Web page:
BY BARB BERGGOETZ
A youth slashes the tires of a man’s car. Two neighbors argue about a dog’s loud barking. Groups of kids clash at school. Board members at a nonprofit organization are at odds with their president.
“There is conflict all over,” says Susan Burton, executive director of the Community Justice & Mediation Center (CJAM). “What we do here is restore relationships.”
For 20 years, this nonprofit organization has worked to bring together individuals or groups that can’t find a way to exist peacefully with one another. Burton calls CJAM one of the best kept secrets in Bloomington — not that it wants to keep its work under wraps.
CJAM supporters are trying to spread the word that its services and trained mediators are on hand in Monroe and surrounding counties to help heal the harm from crime and all types of conflict through a variety of programs.
In 2014, the number of clients increased by 19 percent to more than 300, while the number of volunteers (who do mediation and perform other tasks) more than doubled to 22. The agency’s space at 205 S. Walnut grew to include a second mediation room, and in April 2015, CJAM signed a contract with Monroe County Community School Corporation to work with students in conflict.
“Basically, we would just like to have a community that knows how to handle conflict in positive, productive ways,” says Nancy Lumbley, a volunteer senior mediator since 2000. “We do not resolve conflict for them, but help them facilitate a way to resolve their disputes.” Examples abound.
Burton tells of the youth who slashed a man’s tires. The boy blamed the man for being a “sucker.” With mediators’ help, the two talked and decided the boy would work for the man as restitution. After shoplifters hear of the harm they cause, some vow never to steal again. In one case, a youth stole from a woman. After mediation, she mentored him, hired him, and helped him pay for college.
Eighty percent of mediations result in agreements. Often, says board president and senior mediator John Alme, the parties not only settle immediate disputes but find ways to avoid further problems.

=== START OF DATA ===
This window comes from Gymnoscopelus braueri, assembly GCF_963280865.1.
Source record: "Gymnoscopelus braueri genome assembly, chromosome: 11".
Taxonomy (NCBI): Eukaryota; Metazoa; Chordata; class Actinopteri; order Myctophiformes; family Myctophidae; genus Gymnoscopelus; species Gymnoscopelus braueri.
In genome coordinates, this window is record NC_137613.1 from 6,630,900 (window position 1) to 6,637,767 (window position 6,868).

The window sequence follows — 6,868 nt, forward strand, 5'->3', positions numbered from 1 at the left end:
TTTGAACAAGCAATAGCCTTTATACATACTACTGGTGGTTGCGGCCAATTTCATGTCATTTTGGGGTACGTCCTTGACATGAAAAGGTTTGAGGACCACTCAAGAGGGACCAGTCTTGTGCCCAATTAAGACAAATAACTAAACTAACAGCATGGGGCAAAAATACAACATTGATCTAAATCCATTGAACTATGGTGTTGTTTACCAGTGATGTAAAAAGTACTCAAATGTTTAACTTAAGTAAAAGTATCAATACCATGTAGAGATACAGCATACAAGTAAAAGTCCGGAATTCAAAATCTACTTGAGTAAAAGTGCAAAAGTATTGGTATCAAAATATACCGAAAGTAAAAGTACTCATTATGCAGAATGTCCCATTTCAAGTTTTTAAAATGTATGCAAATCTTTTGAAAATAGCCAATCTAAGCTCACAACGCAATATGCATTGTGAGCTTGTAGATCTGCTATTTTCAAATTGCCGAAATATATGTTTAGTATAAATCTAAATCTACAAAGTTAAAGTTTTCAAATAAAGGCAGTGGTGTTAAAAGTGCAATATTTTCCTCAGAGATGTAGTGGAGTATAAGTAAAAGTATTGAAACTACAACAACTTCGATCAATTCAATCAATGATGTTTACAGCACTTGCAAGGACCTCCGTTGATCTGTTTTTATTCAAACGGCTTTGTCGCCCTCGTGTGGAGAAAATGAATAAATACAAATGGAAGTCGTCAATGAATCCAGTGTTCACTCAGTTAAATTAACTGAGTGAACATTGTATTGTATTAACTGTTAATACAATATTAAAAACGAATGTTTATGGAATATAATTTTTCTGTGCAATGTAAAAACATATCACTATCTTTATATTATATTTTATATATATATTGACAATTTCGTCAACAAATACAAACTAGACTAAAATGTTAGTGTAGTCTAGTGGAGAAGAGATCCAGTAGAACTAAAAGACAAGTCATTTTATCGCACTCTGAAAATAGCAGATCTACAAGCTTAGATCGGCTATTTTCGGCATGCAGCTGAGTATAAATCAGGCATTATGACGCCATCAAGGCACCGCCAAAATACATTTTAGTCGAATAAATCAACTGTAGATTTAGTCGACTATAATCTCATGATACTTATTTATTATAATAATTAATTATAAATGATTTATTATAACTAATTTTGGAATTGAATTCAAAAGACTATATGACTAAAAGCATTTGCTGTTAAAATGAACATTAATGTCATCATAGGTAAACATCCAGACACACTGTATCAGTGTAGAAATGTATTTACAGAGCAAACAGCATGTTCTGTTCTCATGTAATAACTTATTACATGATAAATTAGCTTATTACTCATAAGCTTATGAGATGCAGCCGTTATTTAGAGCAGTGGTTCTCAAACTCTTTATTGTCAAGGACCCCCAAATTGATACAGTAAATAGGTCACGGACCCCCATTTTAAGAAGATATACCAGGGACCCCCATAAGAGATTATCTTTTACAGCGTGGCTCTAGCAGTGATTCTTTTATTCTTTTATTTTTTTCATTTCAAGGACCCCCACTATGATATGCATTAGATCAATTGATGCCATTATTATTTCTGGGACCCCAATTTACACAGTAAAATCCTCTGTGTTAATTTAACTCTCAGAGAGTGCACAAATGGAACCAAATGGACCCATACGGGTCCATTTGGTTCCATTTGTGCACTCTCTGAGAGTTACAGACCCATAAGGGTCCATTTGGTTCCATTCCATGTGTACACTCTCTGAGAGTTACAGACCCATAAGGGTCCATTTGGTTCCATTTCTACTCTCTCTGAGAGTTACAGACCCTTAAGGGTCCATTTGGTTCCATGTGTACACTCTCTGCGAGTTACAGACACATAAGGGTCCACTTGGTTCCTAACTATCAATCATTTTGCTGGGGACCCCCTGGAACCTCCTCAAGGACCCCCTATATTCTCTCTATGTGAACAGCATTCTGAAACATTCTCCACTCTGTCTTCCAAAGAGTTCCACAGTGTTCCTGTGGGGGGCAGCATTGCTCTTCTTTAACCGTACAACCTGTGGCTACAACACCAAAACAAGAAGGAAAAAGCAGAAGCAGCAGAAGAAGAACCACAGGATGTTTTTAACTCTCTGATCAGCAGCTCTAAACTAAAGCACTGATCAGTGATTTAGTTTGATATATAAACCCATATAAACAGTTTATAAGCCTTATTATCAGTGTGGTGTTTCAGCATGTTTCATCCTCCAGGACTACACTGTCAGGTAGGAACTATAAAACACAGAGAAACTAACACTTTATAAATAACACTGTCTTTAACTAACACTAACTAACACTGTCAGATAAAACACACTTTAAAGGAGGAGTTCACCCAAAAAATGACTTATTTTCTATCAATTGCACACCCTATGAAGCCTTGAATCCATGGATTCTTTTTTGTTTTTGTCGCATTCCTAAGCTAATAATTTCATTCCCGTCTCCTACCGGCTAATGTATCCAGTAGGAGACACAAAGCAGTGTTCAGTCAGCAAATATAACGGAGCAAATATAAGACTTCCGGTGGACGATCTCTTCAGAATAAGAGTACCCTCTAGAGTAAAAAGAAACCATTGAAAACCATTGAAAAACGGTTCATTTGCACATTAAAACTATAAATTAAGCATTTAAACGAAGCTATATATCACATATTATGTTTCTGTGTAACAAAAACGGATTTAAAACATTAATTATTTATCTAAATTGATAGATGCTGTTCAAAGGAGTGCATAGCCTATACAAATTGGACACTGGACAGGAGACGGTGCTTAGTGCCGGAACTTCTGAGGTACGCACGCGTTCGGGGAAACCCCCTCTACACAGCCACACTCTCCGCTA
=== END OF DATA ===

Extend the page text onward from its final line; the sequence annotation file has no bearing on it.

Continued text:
“The process is designed to get at what the issues really are,” he says. “Once they get to underlying issues — the fact they don’t trust each other or feel slighted — it’s easier to resolve the issues that brought them into remediation.”
Two mediators who have undergone 48 hours of training and who remain neutral conduct each session. Clients pay fees, from $50 to $100, though CJAM doesn’t want to turn away anyone, says Burton.
“We want to empower people to feel like they are solving their own problems and that they have a voice in the process,” says Burton.
CJAM’s Victim & Offender Restoration and Shoplifting and Theft Education programs receive clients primarily from the criminal justice system. The Monroe County Small Claims Court also supplies clients who agree to mediation.
CJAM has been able to provide valuable community services mainly because of its passionate supporters, says Roberta Wysong, a board member and volunteer since CJAM incorporated in 1995.
“Our mission is not one that grabs some people in the way homelessness does or the physical needs of youth or animals. It’s a more complex story to tell,” she says, “but I see the benefits. Our model gets people face to face to work out their problems personally.”
CJAM’s annual fundraiser, Harvest Gathering, will be at 5:30 p.m. October 24 at The Fields. The guest speaker is Holocaust survivor and forgiveness advocate Eva Kor.